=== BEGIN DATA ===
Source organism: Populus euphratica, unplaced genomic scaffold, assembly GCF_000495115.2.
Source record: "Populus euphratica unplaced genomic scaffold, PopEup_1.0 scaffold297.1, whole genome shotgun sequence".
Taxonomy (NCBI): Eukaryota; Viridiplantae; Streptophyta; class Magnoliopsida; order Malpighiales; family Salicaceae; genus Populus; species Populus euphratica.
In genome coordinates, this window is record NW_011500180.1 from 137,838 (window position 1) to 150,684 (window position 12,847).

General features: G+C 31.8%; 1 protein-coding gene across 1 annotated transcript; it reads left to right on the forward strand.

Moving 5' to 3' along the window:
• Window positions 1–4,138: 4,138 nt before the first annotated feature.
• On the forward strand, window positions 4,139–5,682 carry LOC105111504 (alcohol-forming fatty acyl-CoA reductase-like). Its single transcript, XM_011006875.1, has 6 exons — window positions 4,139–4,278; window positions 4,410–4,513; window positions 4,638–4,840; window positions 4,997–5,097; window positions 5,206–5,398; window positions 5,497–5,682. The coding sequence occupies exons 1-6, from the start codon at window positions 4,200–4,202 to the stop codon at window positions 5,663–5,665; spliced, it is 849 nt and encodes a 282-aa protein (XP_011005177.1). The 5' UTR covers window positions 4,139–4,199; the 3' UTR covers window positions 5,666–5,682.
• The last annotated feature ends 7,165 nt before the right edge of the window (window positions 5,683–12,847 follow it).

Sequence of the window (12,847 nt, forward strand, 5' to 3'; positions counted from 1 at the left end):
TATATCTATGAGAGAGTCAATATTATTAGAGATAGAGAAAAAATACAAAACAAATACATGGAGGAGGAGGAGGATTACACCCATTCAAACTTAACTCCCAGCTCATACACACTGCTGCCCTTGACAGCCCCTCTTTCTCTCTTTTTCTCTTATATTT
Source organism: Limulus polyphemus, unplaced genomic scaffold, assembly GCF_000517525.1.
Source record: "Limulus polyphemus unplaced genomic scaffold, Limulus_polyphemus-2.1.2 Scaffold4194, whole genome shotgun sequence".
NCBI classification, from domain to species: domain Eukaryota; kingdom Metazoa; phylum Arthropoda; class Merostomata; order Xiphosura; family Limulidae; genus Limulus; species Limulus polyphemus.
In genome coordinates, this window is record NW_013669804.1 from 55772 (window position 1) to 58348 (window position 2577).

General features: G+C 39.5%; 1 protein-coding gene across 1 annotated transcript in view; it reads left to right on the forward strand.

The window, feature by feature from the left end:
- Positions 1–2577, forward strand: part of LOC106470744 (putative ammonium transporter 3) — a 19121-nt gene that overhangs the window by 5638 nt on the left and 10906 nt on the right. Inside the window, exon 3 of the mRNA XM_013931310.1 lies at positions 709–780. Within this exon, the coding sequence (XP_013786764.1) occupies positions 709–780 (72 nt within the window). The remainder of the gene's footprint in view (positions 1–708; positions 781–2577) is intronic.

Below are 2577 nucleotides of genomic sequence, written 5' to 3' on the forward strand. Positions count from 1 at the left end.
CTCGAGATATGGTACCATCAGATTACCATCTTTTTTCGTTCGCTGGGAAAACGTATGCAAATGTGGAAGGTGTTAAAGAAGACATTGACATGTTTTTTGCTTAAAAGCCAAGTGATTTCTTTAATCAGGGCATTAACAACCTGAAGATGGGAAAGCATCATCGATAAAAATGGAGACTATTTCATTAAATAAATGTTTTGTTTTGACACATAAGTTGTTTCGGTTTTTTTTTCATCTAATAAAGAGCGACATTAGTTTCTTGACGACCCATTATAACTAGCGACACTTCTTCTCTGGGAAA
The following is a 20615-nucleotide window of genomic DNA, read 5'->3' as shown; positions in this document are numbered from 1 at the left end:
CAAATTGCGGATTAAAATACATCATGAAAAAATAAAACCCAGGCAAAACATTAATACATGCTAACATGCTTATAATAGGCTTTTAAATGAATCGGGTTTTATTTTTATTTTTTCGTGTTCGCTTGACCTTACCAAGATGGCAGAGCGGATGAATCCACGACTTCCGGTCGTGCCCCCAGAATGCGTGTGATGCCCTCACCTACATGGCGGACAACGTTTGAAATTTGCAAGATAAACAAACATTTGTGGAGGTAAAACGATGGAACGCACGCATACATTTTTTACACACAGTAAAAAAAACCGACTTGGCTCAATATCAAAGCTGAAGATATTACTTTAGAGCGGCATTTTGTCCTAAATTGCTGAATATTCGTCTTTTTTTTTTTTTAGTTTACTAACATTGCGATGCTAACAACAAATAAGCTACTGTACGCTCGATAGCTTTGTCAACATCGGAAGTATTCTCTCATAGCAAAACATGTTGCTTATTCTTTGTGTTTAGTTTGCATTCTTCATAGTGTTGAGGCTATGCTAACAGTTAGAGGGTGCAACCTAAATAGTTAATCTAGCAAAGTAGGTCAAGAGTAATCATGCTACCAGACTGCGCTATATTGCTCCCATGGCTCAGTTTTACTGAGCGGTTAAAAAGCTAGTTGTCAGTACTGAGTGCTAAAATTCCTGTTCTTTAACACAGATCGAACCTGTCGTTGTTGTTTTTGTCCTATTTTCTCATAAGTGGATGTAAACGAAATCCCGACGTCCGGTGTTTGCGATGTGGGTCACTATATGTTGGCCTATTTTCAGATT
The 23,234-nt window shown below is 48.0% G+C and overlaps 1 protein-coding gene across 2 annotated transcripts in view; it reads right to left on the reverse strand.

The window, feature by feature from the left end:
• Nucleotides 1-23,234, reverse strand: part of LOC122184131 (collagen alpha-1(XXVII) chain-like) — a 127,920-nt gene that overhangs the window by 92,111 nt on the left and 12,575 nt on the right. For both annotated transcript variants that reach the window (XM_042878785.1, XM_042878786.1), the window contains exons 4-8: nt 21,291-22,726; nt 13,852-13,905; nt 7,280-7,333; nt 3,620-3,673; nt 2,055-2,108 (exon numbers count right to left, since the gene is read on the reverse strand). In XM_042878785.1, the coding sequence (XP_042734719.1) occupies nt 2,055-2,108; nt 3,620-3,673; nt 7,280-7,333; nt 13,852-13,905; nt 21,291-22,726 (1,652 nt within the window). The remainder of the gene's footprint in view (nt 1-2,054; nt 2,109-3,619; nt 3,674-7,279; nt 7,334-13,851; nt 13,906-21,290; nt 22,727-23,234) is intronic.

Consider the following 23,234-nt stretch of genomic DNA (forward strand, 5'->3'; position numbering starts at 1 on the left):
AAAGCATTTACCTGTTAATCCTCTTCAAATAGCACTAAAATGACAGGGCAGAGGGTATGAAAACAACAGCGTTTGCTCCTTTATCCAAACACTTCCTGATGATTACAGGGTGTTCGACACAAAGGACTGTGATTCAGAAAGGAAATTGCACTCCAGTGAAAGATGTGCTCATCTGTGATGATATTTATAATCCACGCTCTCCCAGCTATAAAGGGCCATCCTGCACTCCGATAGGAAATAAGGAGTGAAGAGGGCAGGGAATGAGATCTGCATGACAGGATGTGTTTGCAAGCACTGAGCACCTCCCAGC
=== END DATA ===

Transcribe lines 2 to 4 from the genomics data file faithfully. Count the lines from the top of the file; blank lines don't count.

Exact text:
Source record: "Populus euphratica unplaced genomic scaffold, PopEup_1.0 scaffold297.1, whole genome shotgun sequence".
Taxonomy (NCBI): Eukaryota; Viridiplantae; Streptophyta; class Magnoliopsida; order Malpighiales; family Salicaceae; genus Populus; species Populus euphratica.
In genome coordinates, this window is record NW_011500180.1 from 137,838 (window position 1) to 150,684 (window position 12,847).